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Scientists prepare fresh-cut produce.

Improving Quality of Fresh-Cut Produce

By Doris Stanley
February 25, 1997

Fresh-cut carrots that go for a dip in a calcium chloride solution stay firm and crisp and are less likely to carry potentially harmful microorganisms, scientists with USDA’s Agricultural Research Service say.

ARS scientists collaborated with Japanese researchers in testing calcium chloride’s ability to protect cut carrots. The calcium chloride treatment also worked well on cut zucchini squash, which is highly perishable and very sensitive to cold temperatures.

Maintaining and improving quality of fresh-cut produce is a major challenge in the fast- growing market for fresh fruits and vegetables. The produce industry now uses a chlorine solution to control microorganisms on cut produce, but it isn’t always effective.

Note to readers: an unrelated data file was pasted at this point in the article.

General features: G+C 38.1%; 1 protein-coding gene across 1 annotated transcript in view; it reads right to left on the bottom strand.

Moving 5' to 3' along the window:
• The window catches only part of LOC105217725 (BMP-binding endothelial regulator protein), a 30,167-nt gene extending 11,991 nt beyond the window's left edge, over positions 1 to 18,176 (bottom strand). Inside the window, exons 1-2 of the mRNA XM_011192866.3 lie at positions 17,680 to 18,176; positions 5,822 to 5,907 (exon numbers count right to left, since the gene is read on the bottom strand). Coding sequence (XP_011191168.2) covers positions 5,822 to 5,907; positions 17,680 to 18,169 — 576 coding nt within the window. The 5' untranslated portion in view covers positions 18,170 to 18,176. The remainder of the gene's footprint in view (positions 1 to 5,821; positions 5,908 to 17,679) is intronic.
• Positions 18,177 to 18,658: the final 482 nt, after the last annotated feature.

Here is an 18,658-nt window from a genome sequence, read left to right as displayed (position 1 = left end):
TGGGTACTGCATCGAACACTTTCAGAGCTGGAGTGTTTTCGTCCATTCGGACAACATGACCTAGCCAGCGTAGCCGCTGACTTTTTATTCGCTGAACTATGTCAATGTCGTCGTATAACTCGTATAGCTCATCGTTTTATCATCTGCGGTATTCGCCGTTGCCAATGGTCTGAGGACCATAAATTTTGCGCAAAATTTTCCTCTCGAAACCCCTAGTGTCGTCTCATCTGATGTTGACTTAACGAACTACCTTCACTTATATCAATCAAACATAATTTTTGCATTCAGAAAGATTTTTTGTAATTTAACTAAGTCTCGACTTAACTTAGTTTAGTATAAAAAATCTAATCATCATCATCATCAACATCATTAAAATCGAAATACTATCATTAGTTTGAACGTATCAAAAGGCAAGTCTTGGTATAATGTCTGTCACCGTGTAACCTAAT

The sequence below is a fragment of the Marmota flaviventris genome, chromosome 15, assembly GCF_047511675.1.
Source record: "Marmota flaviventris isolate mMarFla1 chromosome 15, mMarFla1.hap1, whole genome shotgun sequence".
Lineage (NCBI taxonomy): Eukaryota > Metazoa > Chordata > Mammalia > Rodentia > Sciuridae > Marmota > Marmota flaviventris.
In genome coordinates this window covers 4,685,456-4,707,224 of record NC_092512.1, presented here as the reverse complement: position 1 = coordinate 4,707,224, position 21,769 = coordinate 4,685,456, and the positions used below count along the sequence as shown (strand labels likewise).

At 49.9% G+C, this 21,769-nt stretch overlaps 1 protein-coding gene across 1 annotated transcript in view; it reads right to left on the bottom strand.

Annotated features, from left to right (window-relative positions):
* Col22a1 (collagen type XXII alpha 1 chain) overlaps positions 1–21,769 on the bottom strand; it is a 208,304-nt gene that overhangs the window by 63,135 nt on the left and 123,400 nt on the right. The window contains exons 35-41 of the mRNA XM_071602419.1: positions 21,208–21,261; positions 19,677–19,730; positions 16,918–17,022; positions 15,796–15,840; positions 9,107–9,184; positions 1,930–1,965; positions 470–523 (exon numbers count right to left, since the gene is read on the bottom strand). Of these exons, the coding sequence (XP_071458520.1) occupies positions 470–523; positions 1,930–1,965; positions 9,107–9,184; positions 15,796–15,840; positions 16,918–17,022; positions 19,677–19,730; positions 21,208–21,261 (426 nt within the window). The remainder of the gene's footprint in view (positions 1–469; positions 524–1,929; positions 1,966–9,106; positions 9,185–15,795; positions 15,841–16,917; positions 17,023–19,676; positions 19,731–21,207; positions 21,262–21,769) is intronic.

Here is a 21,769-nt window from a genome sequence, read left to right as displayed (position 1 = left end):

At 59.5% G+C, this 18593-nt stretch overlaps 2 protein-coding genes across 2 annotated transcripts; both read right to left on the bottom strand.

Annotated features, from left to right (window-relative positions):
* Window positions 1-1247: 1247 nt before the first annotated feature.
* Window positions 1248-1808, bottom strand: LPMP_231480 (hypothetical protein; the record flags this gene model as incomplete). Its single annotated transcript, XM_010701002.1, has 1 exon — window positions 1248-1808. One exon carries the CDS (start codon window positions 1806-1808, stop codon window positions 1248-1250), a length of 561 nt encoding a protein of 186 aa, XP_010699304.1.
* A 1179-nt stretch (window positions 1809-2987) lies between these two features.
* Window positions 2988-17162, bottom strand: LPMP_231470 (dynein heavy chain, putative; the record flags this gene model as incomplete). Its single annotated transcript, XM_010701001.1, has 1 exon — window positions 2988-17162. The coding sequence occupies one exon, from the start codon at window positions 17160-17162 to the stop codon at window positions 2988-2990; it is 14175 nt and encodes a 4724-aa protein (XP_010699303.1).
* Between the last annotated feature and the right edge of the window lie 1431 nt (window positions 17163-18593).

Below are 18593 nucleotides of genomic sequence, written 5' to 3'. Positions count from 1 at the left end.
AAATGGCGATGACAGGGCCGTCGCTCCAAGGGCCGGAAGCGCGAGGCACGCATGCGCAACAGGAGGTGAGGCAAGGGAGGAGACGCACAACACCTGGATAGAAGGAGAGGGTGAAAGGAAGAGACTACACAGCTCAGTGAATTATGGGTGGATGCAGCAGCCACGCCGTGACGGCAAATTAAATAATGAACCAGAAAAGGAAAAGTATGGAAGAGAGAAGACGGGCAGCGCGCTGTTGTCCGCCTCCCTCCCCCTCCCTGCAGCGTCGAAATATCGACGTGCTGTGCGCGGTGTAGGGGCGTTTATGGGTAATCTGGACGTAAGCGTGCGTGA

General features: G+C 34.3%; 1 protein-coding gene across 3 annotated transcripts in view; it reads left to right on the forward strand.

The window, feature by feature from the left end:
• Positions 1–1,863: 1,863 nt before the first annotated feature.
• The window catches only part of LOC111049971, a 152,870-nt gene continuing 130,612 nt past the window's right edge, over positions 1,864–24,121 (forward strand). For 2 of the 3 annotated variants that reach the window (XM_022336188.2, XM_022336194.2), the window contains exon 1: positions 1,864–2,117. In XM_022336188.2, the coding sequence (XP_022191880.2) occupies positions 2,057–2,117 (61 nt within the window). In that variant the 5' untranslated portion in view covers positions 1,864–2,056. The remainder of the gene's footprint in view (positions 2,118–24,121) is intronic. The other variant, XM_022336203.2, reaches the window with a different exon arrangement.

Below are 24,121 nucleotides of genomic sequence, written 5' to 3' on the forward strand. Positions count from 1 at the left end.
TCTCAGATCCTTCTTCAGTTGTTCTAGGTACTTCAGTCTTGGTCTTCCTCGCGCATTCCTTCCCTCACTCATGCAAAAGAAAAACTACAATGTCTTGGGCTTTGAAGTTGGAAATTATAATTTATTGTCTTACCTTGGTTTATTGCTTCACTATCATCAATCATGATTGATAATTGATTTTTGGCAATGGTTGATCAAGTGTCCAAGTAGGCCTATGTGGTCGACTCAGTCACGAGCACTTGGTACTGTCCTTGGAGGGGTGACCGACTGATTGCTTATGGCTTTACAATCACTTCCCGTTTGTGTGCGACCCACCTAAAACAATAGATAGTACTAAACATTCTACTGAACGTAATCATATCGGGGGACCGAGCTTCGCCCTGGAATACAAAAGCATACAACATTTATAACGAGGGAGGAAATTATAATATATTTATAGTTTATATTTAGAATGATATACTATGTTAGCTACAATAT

For maximum quality, fresh-cut produce should be handled and stored at or near 32 degrees F if the product is not sensitive to chilling injury, the ARS scientists say. Many processors now prepare, ship, and store fresh-cuts at 41 degrees or even 50 degrees F.

Sales of fresh-cut produce in the United States are projected to increase from $5.8 billion in 1994 to $19 billion in 1999.

The complete story on protecting quality of vegetable “cutups” is available in the January issue of Agricultural Research magazine, the monthly publication of the Agricultural Research Service.

Scientific contact: Scientific contact: Alley E. Watada, USDA-ARS Horticultural Crops Quality Laboratory, Beltsville, Md., phone (301) 504-6128, e-mail